The jump in concert dates is likely due to a combination of factors: The closure of Starwood Amphitheater in 2006 left the arena as the only large-scale music venue in the city; the new incentive package negotiated between Metro and the new Predators’ ownership put an increased emphasis on non-hockey events; and the proactive Brock Jones arrived as vice president of booking.
Fifteen years is an appropriate time to examine the life expectancy of a massive civic building. For decades, the conventional wisdom was that the practical lifespan of an arena, barring a major renovation, was 20 to 30 years.
For example, Newark, N.J.’s Continental Airlines Arena opened as Brendan Byrne Arena in 1981. By 2010, it was all but empty, with the NHL’s Devils and NBA’s Nets moving to the new Prudential Center.
Dallas’ Reunion Arena opened in 1980, and its replacement, the American Airlines Center, opened in 2001. Denver’s McNichols Sports Arena opened in 1975, with the successor Pepsi Center opening a quarter-century later.
There are outliers, of course. The iconic Madison Square Garden opened in 1968, though it regularly gets multimillion-dollar renovations.
With the advent of better construction techniques and an increase in government-built facilities, the lifespan is longer, but according to arena officials, only if the commitment to maintenance is there.
In 1988 and 1989, three new arena projects opened: Charlotte (N.C.) Coliseum, Orlando (Fla.) Arena and the Palace of Auburn Hills in suburban Detroit.
Now, barely more than 20 years later, the first two have been razed, while the Palace is still considered one of the NBA’s top-flight buildings.
“In Charlotte and Orlando, the money didn’t come in,” Henry said. “At the Palace of Auburn Hills, there’s a couple million [invested] every year. And every 10 years, there’s a $15 to $40 million renovation.”
Under the current lease and incentive structure, Powers Management — the arena management arm of the Nashville Predators — is paid $7.8 million from the city’s general fund. Since the local owners bought the team, and thus took over arena management duties, Metro has paid more than $38 million to Powers.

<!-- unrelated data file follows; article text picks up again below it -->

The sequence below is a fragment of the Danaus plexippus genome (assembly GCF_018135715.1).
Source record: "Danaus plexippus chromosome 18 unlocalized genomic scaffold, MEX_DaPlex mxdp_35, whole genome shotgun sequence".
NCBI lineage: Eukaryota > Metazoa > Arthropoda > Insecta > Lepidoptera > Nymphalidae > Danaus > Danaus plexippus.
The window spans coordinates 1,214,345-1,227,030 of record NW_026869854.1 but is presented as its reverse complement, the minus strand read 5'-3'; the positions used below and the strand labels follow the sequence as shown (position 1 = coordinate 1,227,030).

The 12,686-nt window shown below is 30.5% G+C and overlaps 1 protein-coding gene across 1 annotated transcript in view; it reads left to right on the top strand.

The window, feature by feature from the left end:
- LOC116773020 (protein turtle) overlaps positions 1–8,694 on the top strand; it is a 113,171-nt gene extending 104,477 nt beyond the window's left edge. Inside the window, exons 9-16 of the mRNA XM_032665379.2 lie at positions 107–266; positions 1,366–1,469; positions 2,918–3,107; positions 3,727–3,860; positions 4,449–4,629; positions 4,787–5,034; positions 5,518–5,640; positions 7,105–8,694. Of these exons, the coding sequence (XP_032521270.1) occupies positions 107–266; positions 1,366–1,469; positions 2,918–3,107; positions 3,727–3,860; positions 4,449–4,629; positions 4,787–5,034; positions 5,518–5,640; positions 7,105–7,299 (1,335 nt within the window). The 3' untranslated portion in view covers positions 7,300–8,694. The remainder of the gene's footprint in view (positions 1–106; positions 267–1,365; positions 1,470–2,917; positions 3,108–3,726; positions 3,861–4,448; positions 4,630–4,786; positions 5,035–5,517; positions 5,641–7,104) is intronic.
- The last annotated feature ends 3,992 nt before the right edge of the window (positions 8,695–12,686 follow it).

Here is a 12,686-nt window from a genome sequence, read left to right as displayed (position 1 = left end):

It was designed to be paid through tourism taxes and fees, but that money was shifted to the convention center, so the arena dollars come out of the general fund. The Metropolitan Sports Authority and the Predators agreed to extend a deadline for nixing the current incentive structure to the end of April 2012, with an eye to restructuring the deal.
Dean said he expects the discussions to pick up after the new year.
“It’s our goal to reduce that subsidy,” he said.
Dean said city leaders made a choice in 2007 and 2008 that having professional sports was significant enough for the city to subsidize, and in the meantime, the Preds and Powers have “more than lived up to their end” of the agreement, drawing more events to Fifth and Broad and increasing hockey attendance. Dean, while acknowledging the need for a cut in the subsidy, said he thinks the incentive package has been positive for the city.
Few, if any, other cities directly pay a tenant team out of the general fund to operate a facility. Many of those teams, though, have the ability to capture parking revenue — something that can’t happen at Bridgestone, a downside to the downtown location.
In Tampa, where Henry previously worked, the St. Pete Times Forum benefits from a $2 million capital fund — a combined city and county effort — with money coming in from arena-generated sources.